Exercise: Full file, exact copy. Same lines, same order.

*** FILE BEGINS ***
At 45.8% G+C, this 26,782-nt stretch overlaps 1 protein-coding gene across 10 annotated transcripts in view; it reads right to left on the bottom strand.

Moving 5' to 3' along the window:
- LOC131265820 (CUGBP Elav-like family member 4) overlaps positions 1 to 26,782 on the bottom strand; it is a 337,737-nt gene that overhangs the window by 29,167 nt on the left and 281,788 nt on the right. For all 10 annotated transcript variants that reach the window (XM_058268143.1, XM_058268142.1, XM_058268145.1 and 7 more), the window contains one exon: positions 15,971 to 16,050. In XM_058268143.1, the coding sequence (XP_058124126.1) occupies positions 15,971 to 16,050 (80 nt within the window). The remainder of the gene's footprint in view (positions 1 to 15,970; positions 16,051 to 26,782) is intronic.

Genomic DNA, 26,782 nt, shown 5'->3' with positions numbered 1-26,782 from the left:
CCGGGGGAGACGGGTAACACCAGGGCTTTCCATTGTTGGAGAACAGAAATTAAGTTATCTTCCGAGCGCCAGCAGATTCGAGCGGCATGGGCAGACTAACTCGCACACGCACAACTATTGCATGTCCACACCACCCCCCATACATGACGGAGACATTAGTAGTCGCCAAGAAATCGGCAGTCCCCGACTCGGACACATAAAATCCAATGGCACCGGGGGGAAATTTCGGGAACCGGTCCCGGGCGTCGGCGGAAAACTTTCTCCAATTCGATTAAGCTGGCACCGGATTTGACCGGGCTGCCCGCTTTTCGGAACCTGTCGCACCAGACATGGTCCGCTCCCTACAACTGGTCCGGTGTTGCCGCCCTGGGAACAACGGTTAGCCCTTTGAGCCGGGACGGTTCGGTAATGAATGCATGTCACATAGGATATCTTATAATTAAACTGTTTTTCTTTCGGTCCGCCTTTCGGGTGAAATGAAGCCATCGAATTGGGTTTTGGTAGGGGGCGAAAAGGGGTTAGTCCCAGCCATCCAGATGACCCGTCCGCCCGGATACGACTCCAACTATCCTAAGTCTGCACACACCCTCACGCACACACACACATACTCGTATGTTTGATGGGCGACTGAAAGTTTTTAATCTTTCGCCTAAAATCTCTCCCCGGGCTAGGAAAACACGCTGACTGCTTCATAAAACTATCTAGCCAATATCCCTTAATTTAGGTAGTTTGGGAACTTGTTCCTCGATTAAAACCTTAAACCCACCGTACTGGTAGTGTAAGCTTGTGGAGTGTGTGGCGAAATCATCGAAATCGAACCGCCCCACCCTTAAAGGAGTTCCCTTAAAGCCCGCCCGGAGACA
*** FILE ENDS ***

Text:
At 45.8% G+C, this 26,782-nt stretch overlaps 1 protein-coding gene across 10 annotated transcripts in view; it reads right to left on the bottom strand.

Moving 5' to 3' along the window:
- LOC131265820 (CUGBP Elav-like family member 4) overlaps positions 1 to 26,782 on the bottom strand; it is a 337,737-nt gene that overhangs the window by 29,167 nt on the left and 281,788 nt on the right. For all 10 annotated transcript variants that reach the window (XM_058268143.1, XM_058268142.1, XM_058268145.1 and 7 more), the window contains one exon: positions 15,971 to 16,050. In XM_058268143.1, the coding sequence (XP_058124126.1) occupies positions 15,971 to 16,050 (80 nt within the window). The remainder of the gene's footprint in view (positions 1 to 15,970; positions 16,051 to 26,782) is intronic.

Genomic DNA, 26,782 nt, shown 5'->3' with positions numbered 1-26,782 from the left:
CCGGGGGAGACGGGTAACACCAGGGCTTTCCATTGTTGGAGAACAGAAATTAAGTTATCTTCCGAGCGCCAGCAGATTCGAGCGGCATGGGCAGACTAACTCGCACACGCACAACTATTGCATGTCCACACCACCCCCCATACATGACGGAGACATTAGTAGTCGCCAAGAAATCGGCAGTCCCCGACTCGGACACATAAAATCCAATGGCACCGGGGGGAAATTTCGGGAACCGGTCCCGGGCGTCGGCGGAAAACTTTCTCCAATTCGATTAAGCTGGCACCGGATTTGACCGGGCTGCCCGCTTTTCGGAACCTGTCGCACCAGACATGGTCCGCTCCCTACAACTGGTCCGGTGTTGCCGCCCTGGGAACAACGGTTAGCCCTTTGAGCCGGGACGGTTCGGTAATGAATGCATGTCACATAGGATATCTTATAATTAAACTGTTTTTCTTTCGGTCCGCCTTTCGGGTGAAATGAAGCCATCGAATTGGGTTTTGGTAGGGGGCGAAAAGGGGTTAGTCCCAGCCATCCAGATGACCCGTCCGCCCGGATACGACTCCAACTATCCTAAGTCTGCACACACCCTCACGCACACACACACATACTCGTATGTTTGATGGGCGACTGAAAGTTTTTAATCTTTCGCCTAAAATCTCTCCCCGGGCTAGGAAAACACGCTGACTGCTTCATAAAACTATCTAGCCAATATCCCTTAATTTAGGTAGTTTGGGAACTTGTTCCTCGATTAAAACCTTAAACCCACCGTACTGGTAGTGTAAGCTTGTGGAGTGTGTGGCGAAATCATCGAAATCGAACCGCCCCACCCTTAAAGGAGTTCCCTTAAAGCCCGCCCGGAGACA